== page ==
News
January 7, 2022

Biden Administration Issues New Sanctions and Trade Restrictions on Chinese Technology Entities and Adds 34 Chinese Entities to the Entity List

Advisory

The US Department of the Treasury’s Office of Foreign Assets Control (OFAC) recently added eight Chinese technology firms to the Non-SDN Chinese Military-Industrial Complex Companies (NS-CMIC) list. On December 28, 2021, OFAC further amended the NS-CMIC list to add an additional Chinese firm. Placement on this list prohibits US persons (including US citizens, US companies, permanent residents, and individuals and entities located within the US) from engaging in the purchase or the sale of publicly traded securities with designated entities, or any publicly traded securities that are derivative of such securities or are designed to provide investment exposure to such securities. The US Department of Commerce also added 40 Chinese entities to the Export Administration Regulations (EAR) Entity List.

Background

In November 2020, former President Trump signed Executive Order No. 13959 “Addressing the Threat from Securities Investments that Finance Communist Chinese Military Companies,” prohibiting security transactions between US persons and Communist Chinese Military Companies. More than a year later, on June 3, 2021, President Biden signed Executive Order No. 14032 entitled “Addressing the Threat from Securities Investments that Finance Certain Companies of the People’s Republic of China.” Executive Order 14032 effectively replaced Executive Order 13959, expanding the overall scope of the prohibition to include certain Chinese surveillance technology companies. The expansion was largely seen as an effort to address growing concern about China’s alleged human rights abuses, specifically those connected to surveillance activities in Hong Kong and Xinjiang.

New Designations

The latest addition of nine entities signals the Biden Administration’s continued unease over biometric surveillance and tracking activity in China. Specifically, OFAC asserts that these entities actively support the biometric surveillance and tracking of ethnic and religious minorities in China, particularly the predominantly Muslim Uyghur minority in Xinjiang.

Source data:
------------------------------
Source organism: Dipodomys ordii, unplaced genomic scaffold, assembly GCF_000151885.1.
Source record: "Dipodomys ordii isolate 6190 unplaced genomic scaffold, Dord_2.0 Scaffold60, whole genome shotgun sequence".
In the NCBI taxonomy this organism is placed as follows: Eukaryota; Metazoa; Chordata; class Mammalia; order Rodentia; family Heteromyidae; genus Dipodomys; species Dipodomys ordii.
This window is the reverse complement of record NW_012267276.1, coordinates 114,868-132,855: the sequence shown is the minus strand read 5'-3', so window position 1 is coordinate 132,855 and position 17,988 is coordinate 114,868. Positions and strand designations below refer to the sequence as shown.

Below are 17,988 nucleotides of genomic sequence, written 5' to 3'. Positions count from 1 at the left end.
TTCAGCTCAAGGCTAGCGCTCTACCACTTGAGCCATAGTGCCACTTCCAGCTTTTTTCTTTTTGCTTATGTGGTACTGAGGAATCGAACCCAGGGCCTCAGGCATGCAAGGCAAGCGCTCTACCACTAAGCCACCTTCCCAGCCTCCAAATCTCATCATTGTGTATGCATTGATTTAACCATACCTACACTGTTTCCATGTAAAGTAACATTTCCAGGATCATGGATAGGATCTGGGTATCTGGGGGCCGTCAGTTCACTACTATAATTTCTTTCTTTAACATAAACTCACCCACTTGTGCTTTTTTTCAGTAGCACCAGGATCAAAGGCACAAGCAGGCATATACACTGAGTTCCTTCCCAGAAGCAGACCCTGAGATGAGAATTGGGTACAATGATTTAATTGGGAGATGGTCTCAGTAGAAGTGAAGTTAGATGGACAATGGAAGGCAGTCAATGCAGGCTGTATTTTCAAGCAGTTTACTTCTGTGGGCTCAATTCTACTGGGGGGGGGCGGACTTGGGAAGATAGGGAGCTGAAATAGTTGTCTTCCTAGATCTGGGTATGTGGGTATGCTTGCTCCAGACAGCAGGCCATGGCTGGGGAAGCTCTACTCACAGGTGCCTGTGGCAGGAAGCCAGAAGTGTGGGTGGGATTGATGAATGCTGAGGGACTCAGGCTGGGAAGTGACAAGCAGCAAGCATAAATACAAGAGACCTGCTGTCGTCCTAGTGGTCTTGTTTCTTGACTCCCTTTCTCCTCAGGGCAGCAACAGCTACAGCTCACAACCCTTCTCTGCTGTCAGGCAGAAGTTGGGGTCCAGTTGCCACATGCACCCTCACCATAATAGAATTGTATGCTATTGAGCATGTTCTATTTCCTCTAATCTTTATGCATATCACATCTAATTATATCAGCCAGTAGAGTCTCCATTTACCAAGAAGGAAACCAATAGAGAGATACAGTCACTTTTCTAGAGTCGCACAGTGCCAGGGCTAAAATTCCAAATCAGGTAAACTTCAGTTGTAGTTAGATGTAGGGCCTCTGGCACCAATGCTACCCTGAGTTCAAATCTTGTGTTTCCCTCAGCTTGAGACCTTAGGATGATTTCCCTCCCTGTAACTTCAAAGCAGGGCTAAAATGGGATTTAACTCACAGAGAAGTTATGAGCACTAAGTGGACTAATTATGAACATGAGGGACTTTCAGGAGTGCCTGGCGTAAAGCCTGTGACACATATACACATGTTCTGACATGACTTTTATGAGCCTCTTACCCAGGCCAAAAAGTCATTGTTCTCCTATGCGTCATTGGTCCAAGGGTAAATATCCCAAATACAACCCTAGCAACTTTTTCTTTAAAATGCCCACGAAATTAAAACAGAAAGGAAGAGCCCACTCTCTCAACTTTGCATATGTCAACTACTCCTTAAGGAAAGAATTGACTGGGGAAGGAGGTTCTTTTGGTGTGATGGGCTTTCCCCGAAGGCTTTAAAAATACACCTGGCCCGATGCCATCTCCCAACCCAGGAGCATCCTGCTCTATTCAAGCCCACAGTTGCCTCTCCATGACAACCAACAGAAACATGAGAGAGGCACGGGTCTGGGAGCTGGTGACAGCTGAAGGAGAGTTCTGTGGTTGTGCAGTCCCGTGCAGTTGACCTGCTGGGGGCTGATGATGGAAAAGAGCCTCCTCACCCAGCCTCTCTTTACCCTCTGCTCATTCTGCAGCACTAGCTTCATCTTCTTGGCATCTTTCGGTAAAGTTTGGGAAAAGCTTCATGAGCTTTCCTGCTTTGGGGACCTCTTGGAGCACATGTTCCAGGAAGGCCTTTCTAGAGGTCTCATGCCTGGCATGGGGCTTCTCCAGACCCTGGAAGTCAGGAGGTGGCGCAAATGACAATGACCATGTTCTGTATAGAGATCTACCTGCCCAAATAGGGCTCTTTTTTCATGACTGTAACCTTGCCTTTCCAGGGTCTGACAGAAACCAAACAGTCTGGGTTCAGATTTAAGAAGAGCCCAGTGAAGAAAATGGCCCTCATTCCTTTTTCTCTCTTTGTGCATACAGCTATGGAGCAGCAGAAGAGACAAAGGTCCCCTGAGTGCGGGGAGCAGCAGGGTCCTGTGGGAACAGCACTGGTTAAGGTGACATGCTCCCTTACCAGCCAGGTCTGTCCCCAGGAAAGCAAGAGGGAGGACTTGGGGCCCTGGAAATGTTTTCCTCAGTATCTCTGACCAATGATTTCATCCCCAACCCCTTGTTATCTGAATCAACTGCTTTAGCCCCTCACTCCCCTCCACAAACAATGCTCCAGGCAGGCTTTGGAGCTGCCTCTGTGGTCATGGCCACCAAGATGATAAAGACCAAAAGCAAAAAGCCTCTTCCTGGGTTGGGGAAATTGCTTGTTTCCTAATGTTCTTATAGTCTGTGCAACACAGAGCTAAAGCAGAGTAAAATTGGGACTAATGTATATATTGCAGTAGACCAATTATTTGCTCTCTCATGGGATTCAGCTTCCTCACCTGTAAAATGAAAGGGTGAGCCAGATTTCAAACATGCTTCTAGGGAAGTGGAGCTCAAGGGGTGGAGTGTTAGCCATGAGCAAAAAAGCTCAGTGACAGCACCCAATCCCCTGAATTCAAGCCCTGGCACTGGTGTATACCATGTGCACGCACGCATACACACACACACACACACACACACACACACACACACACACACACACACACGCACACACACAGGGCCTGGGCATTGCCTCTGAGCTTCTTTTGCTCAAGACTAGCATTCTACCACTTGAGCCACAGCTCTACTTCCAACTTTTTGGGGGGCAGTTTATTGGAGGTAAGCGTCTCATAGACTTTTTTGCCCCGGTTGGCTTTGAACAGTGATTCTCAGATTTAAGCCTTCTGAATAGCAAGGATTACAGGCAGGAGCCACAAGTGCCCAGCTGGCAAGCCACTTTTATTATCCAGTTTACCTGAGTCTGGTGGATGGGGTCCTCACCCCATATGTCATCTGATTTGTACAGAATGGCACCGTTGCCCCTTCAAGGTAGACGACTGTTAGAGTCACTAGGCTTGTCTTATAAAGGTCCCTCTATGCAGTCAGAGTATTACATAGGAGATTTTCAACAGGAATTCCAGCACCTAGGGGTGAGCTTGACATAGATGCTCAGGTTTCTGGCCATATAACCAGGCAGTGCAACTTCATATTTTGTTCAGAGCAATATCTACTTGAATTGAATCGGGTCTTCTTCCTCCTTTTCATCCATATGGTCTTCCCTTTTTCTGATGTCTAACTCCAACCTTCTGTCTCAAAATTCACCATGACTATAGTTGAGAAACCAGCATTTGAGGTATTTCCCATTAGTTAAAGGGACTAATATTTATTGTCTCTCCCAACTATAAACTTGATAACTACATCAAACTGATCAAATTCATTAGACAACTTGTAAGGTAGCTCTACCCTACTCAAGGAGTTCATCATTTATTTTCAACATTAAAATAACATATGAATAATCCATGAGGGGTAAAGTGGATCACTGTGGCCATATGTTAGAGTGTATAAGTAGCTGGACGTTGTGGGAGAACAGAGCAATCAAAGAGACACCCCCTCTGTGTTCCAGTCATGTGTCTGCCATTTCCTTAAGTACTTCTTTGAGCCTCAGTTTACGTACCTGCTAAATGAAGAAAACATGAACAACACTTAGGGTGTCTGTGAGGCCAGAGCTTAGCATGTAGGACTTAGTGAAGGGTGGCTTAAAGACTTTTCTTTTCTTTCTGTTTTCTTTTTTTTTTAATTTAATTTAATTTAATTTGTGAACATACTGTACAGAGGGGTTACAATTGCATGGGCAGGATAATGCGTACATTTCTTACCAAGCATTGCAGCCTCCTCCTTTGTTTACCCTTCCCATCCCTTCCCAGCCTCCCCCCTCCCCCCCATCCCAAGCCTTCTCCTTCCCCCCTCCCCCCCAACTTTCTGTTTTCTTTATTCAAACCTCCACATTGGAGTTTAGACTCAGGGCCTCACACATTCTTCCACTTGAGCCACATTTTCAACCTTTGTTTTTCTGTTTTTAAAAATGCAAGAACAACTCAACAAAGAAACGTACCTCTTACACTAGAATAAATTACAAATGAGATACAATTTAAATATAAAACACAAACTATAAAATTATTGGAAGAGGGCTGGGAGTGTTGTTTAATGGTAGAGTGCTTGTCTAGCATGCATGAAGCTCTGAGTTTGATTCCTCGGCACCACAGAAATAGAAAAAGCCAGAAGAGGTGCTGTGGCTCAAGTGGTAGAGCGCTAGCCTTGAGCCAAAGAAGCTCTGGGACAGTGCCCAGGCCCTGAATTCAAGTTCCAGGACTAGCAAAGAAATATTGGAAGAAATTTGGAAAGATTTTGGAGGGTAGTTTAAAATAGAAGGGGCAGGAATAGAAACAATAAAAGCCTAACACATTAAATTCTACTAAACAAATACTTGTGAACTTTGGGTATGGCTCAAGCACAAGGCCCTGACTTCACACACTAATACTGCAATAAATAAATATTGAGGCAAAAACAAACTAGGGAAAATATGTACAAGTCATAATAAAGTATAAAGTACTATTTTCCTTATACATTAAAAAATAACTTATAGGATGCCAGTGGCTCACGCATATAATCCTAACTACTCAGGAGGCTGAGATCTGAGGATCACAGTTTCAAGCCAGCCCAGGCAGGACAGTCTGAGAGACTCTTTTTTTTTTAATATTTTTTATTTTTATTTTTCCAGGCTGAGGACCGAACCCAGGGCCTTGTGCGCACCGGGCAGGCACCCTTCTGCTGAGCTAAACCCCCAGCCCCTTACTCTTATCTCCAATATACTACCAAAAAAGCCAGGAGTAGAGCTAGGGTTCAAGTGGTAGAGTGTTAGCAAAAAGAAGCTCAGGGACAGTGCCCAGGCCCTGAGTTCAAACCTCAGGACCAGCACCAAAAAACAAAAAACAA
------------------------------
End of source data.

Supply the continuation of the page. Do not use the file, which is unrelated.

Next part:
The nine newly designated CMIC entities are:

  • DJI Technology Co., Ltd, the world’s largest commercial drone manufacturer
  • Megvii Technology Limited, an image-recognition software firm
  • Dawning Information Industry Co., Ltd, a supercomputer manufacturer
  • Cloudwalk Technology Co., Ltd, a facial recognition company
  • Xiamen Meiya Pico Information Co., Ltd., a cyber security group
  • Yitu Limited, an A.I. company
  • Leon Technology Company Limited, a cloud computing firm
  • Netposa Technologies Limited, a cloud computing firm
  • SenseTime Group Limited, a facial-recognition software firm

Further Measures

The US Department of Commerce also took aim at China by adding 40 entities to the EAR Entity List, 34 of which are entities located in China. Addition to the list implies a determination by the US government that those entities are involved or suspected of being involved in activities that threaten US national security or foreign policy interests.

The US government has expressed particular concern regarding China’s modernizing military, especially in the realm of biotechnology. Among the newly added entities are the Academy of Military Medical Sciences and its 11 research institutes, which were added because of their reported development of brain-control weaponry for the Chinese military.

The newly added entities and those doing business with them will now face additional license requirements for the export, reexport, or transfer of all EAR items, which will face a general policy of denial from the Bureau of Industry and Security (BIS).

Conclusion

Overall, today’s actions align with the Biden Administration’s stated intention to use various foreign policy tools to increase pressure on other nations to cease what the US government views as human rights abuses. It also continues the United States’ general approach of leveraging economic sanctions to achieve foreign policy goals in China. These latest developments are part of a larger trend of worsening relations between the United States and China, which is expected to continue. Against this backdrop, it is likely that additional investment and trade restrictions on China and/or Chinese entities will be announced in the near future.

© Arnold & Porter Kaye Scholer LLP 2022 All Rights Reserved. This Advisory is intended to be a general summary of the law and does not constitute legal advice. You should consult with counsel to determine applicable legal requirements in a specific fact situation.

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John P. Barker
John P. Barker
Partner
Washington, DC
Soo-Mi Rhee
Soo-Mi Rhee
Partner
Washington, DC
Tom McSorley
Tom McSorley
Senior Associate
Washington, DC
Bell Johnson
Bell Johnson
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